Complying with the law for trans employees is only half the battle. Issues also need to be dealt with efficiently and sensitively.
The chances of having at least one transsexual or transgender employee are far greater than generally imagined. So, employers of all sizes should make it a high priority to ensure they are up to date with best practice in this area.
Around 5,000 people in the UK have already legally changed their sex by obtaining a Gender Recognition Certificate.* But many others haven’t felt the need to go this far, with some instead only wanting to use a different name to the one they were christened with.
They can change their name and gender for most services without altering their legal gender by using a statutory declaration or deed poll. Statistical data on trans individuals who haven’t actually made the legal change is still in a state of relative infancy but the government estimates that they number somewhere between 200,000 and 500,000.
The term transgender refers to someone whose identity differs from that typically associated with the sex assigned to them at birth. A transsexual person, on the other hand, is someone who has undergone, is undergoing or who has proposed to actually undergo gender reassignment.
Although the two terms are certainly not interchangeable, as many people incorrectly suppose, both are protected by similar regulations and should be subject to many of the same considerations in the workplace – some of which relate to employee benefits and sickness absence policies.
Both groups enjoy valuable safeguards via two important pieces of legislation. The Equality Act 2010, and the Gender Recognition Act 2004. It is crucial that HR is fully conversant with the implications of these as they can prove minefields to the ill-informed.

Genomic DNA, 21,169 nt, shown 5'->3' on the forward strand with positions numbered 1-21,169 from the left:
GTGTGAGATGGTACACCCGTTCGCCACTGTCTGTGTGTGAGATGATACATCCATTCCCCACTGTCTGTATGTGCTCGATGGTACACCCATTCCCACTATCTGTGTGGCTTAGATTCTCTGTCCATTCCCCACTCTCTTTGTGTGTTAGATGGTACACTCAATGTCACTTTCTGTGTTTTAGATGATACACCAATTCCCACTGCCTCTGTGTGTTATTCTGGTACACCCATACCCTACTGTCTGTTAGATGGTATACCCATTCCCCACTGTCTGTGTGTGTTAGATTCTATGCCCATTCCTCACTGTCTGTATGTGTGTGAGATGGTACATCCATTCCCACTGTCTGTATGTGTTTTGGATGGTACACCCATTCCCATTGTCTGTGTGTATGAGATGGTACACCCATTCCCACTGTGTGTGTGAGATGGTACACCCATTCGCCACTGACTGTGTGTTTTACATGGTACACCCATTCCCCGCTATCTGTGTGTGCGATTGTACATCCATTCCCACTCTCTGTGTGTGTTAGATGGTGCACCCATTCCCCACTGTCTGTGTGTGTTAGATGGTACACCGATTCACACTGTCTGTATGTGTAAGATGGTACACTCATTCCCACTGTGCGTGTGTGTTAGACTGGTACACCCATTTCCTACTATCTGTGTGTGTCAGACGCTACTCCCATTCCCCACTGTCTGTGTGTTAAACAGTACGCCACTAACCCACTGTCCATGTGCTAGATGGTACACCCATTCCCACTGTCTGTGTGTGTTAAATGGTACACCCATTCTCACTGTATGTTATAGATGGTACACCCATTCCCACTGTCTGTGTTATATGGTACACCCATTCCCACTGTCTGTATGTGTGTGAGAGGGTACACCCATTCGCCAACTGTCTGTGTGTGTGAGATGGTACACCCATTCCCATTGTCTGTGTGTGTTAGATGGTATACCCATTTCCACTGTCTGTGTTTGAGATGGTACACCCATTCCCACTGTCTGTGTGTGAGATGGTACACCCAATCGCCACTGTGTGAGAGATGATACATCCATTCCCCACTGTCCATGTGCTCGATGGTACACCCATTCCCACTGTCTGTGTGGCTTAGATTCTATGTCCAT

For example, you can only identify a person’s transsexual status if you have actually obtained their permission to do so. ‘Outing’ someone as transsexual is considered to be direct discrimination under the Equality Act 2010. It could also result in criminal charges under the Gender Recognition Act 2004.
Similarly, it is unlawful to request to see an employee’s Gender Recognition Certificate. Someone who has such a certificate can obtain a new birth certificate showing their acquired gender and employers should be able to use this for a range of admin requirements.
It is also crucial to appreciate that employees who are undergoing gender reassignment are protected from less favourable treatment in relation to absence from work. They may require time off to undergo surgery or to manage hormone treatment but they must be treated in the same way as they would if they were absent due to illness or injury.
But it is not just the letter of the law that should be abided by. Employers should pull out all the stops to ensure that they have a diversity policy that is not simply a box-ticking exercise and a company culture that is welcoming and inclusive, and that all issues are handled with the utmost efficiency and sensitivity.
After all, someone who has gone through gender reassignment surgery, or even just come out as transgender, has been on a long and challenging journey and could do without the hassle of having to deal with complications around employee benefits issues.
So relevant staff must, for example, be aware that, in order to amend an employee’s gender on their pension scheme(s), they need to ask them for their deed poll document or amended passport and to forward it on to their pension provider. Strident efforts should also be made to ensure that no-one mistakenly receives correspondence in their previous gender.
Apart from anything else, taking such an approach makes sound commercial sense because it can make all the difference when it comes to recruiting and retaining some very high-calibre employees.
Research carried out by jobs board Totaljobs found that 43% of transgender people actively seek out trans-friendly employers when they are job hunting. Furthermore, gay, lesbian and bisexual job seekers may well take a company’s trans-friendly approach as an indication that they are also likely to be welcome there.
Content correct at time of writing and is intended for general information only and should not be construed as advice.